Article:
Some studies suggest that hormone therapy for prostate cancer also may lead to problems with thinking, concentration, and/or memory.

The American Cancer Society medical and editorial content team

Our team is made up of doctors and oncology certified nurses with deep knowledge of cancer care as well as journalists, editors, and translators with extensive experience in medical writing.

American Association of Clinical Endocrinologists. American Association of Clinical Endocrinologists Medical Guidelines for Clinical Practice for the Evaluation and Treatment of Male Sexual Dysfunction: A couple’s problem – 2003. Update Endocr Pract. 2003;9(No. 1). Accessed at https://www.aace.com/sites/default/files/2019-06/sexdysguid.pdf on January 31, 2020.

Carter et al. Interventions to address sexual problems in people with cancer: American Society of Clinical Oncology clinical practice guideline adaptation of Cancer Care Ontario guideline. Journal of Clinical Oncology. 2018;36(5):492-513.

Katz A. Breaking the Silence on Cancer and Sexuality: A Handbook for Healthcare Providers. 2nd ed. Pittsburgh, PA: Oncology Nursing Society.; 2018.

Katz, A. Man Cancer Sex. Pittsburgh: Hygeia Media, 2010.

Khera M, Snyder PJ, Martin KA. Treatment of male sexual dysfunction. UpToDate. 2019. Accessed at https://www.uptodate.com/contents/treatment-of-male-sexual-dysfunction on January 31, 2020.

Moment A. Sexuality, intimacy, and cancer. In Abrahm JL, ed. A Physician’s Guide to Pain and Symptom Management in Cancer Patients. Baltimore, MD: Johns Hopkins University Press; 2014:390-426.

National Comprehensive Cancer Network (NCCN). Clinical practice guidelines in oncology: Survivorship [Version 2.2019]. Accessed at https://www.nccn.org/professionals/physician_gls/pdf/survivorship.pdf on January 31, 2020.

Nishimoto PW, Mark DD. Sexuality and reproductive issues. In Brown CG, ed. A Guide to Oncology Symptom Management. 2nd ed. Pittsburgh, PA: Oncology Nursing Society; 2015:551-597.

Zhou ES, Bober SL. Sexual problems. In DeVita VT, Lawrence TS, Rosenberg SA, eds. DeVita, Hellman, and Rosenberg’s Cancer: Principles and Practice of Oncology. 11th ed. Philadelphia, PA: Lippincott Williams & Wilkins; 2019:2220-2229.

References

American Association of Clinical Endocrinologists. American Association of Clinical Endocrinologists Medical Guidelines for Clinical Practice for the Evaluation and Treatment of Male Sexual Dysfunction: A couple’s problem – 2003. Update Endocr Pract. 2003;9(No. 1). Accessed at https://www.aace.com/sites/default/files/2019-06/sexdysguid.pdf on January 31, 2020.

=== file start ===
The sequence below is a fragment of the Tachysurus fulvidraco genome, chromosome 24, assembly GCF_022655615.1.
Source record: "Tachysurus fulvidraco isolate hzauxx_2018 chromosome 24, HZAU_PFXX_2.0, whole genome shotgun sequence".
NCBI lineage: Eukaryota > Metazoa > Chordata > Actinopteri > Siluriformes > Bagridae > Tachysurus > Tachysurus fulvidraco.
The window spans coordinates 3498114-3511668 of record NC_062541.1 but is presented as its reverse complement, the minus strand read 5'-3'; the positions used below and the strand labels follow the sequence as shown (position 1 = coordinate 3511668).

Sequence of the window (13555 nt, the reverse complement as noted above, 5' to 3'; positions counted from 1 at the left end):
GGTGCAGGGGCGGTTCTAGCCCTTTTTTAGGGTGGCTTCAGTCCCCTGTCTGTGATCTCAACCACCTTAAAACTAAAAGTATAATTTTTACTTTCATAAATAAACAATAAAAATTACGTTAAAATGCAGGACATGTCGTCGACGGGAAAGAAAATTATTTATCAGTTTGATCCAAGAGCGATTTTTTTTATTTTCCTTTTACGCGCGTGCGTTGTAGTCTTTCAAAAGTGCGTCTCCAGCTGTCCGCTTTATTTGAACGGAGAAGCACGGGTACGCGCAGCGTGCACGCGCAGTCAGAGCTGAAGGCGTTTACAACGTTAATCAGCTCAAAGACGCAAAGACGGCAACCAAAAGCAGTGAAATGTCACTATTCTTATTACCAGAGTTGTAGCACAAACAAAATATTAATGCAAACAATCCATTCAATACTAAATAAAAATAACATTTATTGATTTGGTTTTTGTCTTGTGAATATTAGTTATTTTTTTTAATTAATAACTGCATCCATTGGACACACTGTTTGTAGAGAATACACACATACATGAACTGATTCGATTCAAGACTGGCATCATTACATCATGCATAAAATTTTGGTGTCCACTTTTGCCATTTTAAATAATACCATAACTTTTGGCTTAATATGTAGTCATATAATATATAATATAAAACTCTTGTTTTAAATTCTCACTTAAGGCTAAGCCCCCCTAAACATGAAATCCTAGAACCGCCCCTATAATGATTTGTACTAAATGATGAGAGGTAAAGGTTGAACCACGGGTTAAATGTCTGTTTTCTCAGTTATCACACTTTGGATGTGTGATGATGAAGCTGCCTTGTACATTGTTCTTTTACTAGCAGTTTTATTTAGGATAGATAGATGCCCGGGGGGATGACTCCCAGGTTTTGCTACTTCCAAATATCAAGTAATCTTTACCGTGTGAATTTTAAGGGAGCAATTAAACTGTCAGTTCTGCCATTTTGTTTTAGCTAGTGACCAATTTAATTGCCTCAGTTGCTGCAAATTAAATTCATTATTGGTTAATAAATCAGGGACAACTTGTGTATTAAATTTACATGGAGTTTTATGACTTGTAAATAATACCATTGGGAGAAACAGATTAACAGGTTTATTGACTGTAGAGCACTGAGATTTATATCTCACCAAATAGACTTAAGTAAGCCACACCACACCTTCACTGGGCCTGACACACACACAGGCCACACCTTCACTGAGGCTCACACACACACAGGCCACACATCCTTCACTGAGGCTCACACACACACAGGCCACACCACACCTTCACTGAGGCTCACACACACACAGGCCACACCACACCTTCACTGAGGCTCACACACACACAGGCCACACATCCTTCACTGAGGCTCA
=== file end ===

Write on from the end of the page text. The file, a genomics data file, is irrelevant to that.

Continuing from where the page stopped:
Carter et al. Interventions to address sexual problems in people with cancer: American Society of Clinical Oncology clinical practice guideline adaptation of Cancer Care Ontario guideline. Journal of Clinical Oncology. 2018;36(5):492-513.

Katz A. Breaking the Silence on Cancer and Sexuality: A Handbook for Healthcare Providers. 2nd ed. Pittsburgh, PA: Oncology Nursing Society.; 2018.

Katz, A. Man Cancer Sex. Pittsburgh: Hygeia Media, 2010.

Khera M, Snyder PJ, Martin KA. Treatment of male sexual dysfunction. UpToDate. 2019. Accessed at https://www.uptodate.com/contents/treatment-of-male-sexual-dysfunction on January 31, 2020.

Moment A. Sexuality, intimacy, and cancer. In Abrahm JL, ed. A Physician’s Guide to Pain and Symptom Management in Cancer Patients. Baltimore, MD: Johns Hopkins University Press; 2014:390-426.

National Comprehensive Cancer Network (NCCN). Clinical practice guidelines in oncology: Survivorship [Version 2.2019]. Accessed at https://www.nccn.org/professionals/physician_gls/pdf/survivorship.pdf on January 31, 2020.

Nishimoto PW, Mark DD. Sexuality and reproductive issues. In Brown CG, ed. A Guide to Oncology Symptom Management. 2nd ed. Pittsburgh, PA: Oncology Nursing Society; 2015:551-597.

Zhou ES, Bober SL. Sexual problems. In DeVita VT, Lawrence TS, Rosenberg SA, eds. DeVita, Hellman, and Rosenberg’s Cancer: Principles and Practice of Oncology. 11th ed. Philadelphia, PA: Lippincott Williams & Wilkins; 2019:2220-2229.

Last Medical Review: February 5, 2020 Last Revised: February 5, 2020